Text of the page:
The retailer gains a digital version of the popular weekly hand-out without having to place a Google ad. The customer is already targeted during his Google search, long before visiting the online shop when the buying decision was already made. Additionally, a consumer will hardly buy the coffee online for 6,59 EUR if he only has to spend 4,29 EUR during the next shopping trip in the store or online. The retailer can add such kind of online activities as added value to the regular dialogs and negotiations with his suppliers.

Reliable master data is the basis

There are many ways to be more present online and expand the business. The basis for us is reliable master data. We love to help you to properly set up your master data and leverage business value.

Tuesday, December 16, 2014

Only unpacked Chocolate accepted! - Or: Why retail is struggling with incomplete item master data

Whether large or small, whether from Palatinate or beautiful Bavaria, one thing everyone is obliged to do: maintain ones item master data fully and accurately. Yet somehow this task doesn't seem to be that easy.

For almost 2 years now I am involved with an ever growing customer project concerning the synchronization of master data in food retailing. Again and again, I am astonished about how inconsistently many suppliers maintain their item master data. Especially now, in the context of the migration from Sinfos to GDSN, I increasingly encounter the same problem: items with incomplete packaging hierarchies in the data pool.

One could almost say the suppliers didn't know their own products. That they had no idea that chocolate bars come in a box where they are well protected and ultimately need the least possible packaging space in order to be optimally positioned on the retailers shelf. Also, the supplier doesn't seem to be aware that for transport, lots of cartons are being lifted on one pallet which is then foil wrapped - after all, you don't want things to get broken - to be safely shipped to the next retailer by truck.
Apparently, these three packaging levels are simply unknown to them.

Or are they?

You'd think that a manufacturing company knows its products and their packaging.
But why is it then, that packaging hierarchies are often neglected or incompletely maintained? Could lack of know-how play a role? Does the small chocolate manufacturer simply ignore the GDSN standard? Does the small chocolate manufacturer even know what a packaging hierarchy and its hundred associated attributes are? Is he aware of additional mandatory information required by the EU Regulation 1169/2011? Or does he simply see no added value in the electronic maintenance of item master data in the item master data pool for his own business?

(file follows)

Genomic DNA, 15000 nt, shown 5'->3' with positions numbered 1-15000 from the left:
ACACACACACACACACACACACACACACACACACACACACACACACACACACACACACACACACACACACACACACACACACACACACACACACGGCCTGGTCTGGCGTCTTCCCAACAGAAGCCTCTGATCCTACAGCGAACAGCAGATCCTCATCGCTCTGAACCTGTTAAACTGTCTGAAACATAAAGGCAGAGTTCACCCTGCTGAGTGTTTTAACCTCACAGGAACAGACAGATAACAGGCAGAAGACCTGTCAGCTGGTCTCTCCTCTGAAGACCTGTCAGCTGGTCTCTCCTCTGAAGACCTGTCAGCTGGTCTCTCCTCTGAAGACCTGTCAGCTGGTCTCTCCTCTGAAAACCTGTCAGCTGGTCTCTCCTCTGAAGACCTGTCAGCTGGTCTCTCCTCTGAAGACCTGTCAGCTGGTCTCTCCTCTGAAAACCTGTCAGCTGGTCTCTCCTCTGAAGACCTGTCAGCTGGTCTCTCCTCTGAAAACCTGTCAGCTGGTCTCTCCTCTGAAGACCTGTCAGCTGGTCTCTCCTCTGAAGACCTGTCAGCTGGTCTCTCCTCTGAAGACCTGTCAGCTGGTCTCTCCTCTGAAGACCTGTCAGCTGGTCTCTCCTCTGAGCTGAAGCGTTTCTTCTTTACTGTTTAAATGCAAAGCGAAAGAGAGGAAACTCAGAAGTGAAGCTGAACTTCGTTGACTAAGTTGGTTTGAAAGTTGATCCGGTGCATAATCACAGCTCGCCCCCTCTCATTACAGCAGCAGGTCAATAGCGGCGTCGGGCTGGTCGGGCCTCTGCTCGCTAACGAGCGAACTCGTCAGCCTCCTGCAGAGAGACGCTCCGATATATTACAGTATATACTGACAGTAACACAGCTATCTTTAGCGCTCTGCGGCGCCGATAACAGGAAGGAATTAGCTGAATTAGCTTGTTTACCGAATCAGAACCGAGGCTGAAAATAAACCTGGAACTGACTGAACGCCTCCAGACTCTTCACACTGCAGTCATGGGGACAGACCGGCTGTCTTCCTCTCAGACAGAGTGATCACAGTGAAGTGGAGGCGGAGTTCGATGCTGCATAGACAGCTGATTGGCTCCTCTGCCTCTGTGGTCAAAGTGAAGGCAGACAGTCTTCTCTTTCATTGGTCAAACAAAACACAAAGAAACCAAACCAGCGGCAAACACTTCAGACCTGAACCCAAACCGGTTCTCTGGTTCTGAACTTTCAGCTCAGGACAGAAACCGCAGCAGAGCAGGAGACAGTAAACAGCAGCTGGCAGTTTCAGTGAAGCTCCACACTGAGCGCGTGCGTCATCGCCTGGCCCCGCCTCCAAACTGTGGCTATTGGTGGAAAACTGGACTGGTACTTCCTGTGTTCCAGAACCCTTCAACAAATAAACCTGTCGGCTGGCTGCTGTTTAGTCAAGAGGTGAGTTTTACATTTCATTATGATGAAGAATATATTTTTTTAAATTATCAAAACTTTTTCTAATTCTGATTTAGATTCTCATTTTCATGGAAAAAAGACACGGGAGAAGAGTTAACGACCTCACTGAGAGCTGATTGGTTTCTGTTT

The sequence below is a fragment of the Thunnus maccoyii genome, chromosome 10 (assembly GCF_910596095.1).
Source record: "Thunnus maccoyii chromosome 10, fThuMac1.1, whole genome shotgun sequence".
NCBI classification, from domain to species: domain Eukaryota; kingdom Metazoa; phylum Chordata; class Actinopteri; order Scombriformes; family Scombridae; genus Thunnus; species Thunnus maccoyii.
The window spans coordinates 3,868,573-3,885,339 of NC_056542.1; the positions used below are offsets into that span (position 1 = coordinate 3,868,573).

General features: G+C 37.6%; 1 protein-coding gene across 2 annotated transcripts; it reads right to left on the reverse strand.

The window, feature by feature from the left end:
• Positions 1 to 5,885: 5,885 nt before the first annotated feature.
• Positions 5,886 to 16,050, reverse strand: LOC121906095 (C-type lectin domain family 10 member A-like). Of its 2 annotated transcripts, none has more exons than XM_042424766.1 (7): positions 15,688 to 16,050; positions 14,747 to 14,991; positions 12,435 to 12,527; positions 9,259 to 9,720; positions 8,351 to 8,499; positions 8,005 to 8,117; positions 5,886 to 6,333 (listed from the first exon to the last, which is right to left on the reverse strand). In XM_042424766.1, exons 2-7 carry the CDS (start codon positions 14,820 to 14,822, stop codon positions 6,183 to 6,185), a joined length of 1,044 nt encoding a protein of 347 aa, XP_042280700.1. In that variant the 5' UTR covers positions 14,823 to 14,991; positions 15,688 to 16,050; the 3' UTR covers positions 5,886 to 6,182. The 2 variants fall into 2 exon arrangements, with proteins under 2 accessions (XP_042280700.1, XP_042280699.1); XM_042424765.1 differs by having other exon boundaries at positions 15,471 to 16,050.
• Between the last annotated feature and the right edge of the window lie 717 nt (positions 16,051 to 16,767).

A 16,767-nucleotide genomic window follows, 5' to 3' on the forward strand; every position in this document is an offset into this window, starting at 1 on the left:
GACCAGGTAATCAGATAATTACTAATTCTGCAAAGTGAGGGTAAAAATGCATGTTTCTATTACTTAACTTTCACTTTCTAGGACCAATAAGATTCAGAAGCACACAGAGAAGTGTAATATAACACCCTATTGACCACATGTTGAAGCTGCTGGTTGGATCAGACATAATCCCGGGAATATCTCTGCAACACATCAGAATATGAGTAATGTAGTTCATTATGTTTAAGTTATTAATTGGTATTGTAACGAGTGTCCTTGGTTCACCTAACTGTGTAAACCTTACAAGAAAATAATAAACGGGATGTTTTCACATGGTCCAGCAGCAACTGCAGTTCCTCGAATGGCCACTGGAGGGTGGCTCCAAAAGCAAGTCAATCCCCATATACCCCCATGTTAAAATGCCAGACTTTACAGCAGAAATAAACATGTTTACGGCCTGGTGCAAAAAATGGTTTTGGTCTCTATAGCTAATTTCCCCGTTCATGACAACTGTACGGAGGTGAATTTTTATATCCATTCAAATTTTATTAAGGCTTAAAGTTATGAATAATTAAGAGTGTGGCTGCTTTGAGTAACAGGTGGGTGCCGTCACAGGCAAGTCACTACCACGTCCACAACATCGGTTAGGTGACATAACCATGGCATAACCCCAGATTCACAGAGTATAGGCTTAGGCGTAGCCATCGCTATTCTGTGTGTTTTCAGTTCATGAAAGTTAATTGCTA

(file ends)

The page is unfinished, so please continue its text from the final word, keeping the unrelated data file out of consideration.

Shouldn't he be able to maintain those few mandatory information in the item master data pool practically blindfold?
In fact, this is not as trivial as one at first might think and as many suppliers assume in the beginning. There is no short supply of suppliers who are very happy to have gotten access to the data pool and then ask "And where can I now create an item?" only to call 3 hours later again, because they have realised that their products cannot be published as no order units and and no units of account have ever been maintained.

So, what do we suggest?

Set precise goals: premium, complete item master data aren't simply an operative byproduct. This topic belongs on the management agenda. For the point is not only to meet retail requirements. First class master data are a clear competitive advantage. This encompasses data provision at the touch of a button, the correct presentation of all products in trade partners online-shops, correct delivery of the demanded goods, speedier reaction-times in case of a crisis, enhanced provision of information if required by environmental organizations and of course the optimization of stocks and production.
With the right goals and consistent implementation suppliers creates benefits for themselves while almost automatically supplying its trading partners with master data.

What do we learn?

Item master data management isn't trivial. It's an issue that every company has to face. Even the smallest chocolate manufacturer should establish suitable organization, processes and IT support.
We wouldn't want it to become retail standard only to accept chocolate unpacked! 

Wednesday, July 9, 2014

Tablet of chocolate or box of chocolate? - The confusion over the allocation of GDSN packaging types